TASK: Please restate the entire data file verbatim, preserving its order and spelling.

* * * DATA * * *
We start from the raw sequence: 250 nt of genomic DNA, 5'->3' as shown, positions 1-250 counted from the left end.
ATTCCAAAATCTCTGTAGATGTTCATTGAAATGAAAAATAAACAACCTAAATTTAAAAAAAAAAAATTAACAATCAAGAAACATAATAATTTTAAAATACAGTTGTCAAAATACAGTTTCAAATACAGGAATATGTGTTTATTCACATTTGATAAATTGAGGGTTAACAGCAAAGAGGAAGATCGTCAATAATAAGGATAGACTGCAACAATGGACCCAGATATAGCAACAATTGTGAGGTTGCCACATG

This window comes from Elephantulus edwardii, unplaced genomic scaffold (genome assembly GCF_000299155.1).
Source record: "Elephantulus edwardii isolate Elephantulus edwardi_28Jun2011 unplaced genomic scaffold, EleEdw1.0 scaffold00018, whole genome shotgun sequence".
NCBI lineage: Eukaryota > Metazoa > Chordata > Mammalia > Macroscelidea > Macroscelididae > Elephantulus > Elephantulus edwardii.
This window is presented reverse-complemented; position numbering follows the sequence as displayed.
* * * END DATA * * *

We start from the raw sequence: 250 nt of genomic DNA, 5'->3' as shown, positions 1-250 counted from the left end.
ATTCCAAAATCTCTGTAGATGTTCATTGAAATGAAAAATAAACAACCTAAATTTAAAAAAAAAAAATTAACAATCAAGAAACATAATAATTTTAAAATACAGTTGTCAAAATACAGTTTCAAATACAGGAATATGTGTTTATTCACATTTGATAAATTGAGGGTTAACAGCAAAGAGGAAGATCGTCAATAATAAGGATAGACTGCAACAATGGACCCAGATATAGCAACAATTGTGAGGTTGCCACATG

This window comes from Elephantulus edwardii, unplaced genomic scaffold (genome assembly GCF_000299155.1).
Source record: "Elephantulus edwardii isolate Elephantulus edwardi_28Jun2011 unplaced genomic scaffold, EleEdw1.0 scaffold00018, whole genome shotgun sequence".
NCBI lineage: Eukaryota > Metazoa > Chordata > Mammalia > Macroscelidea > Macroscelididae > Elephantulus > Elephantulus edwardii.
This window is presented reverse-complemented; position numbering follows the sequence as displayed.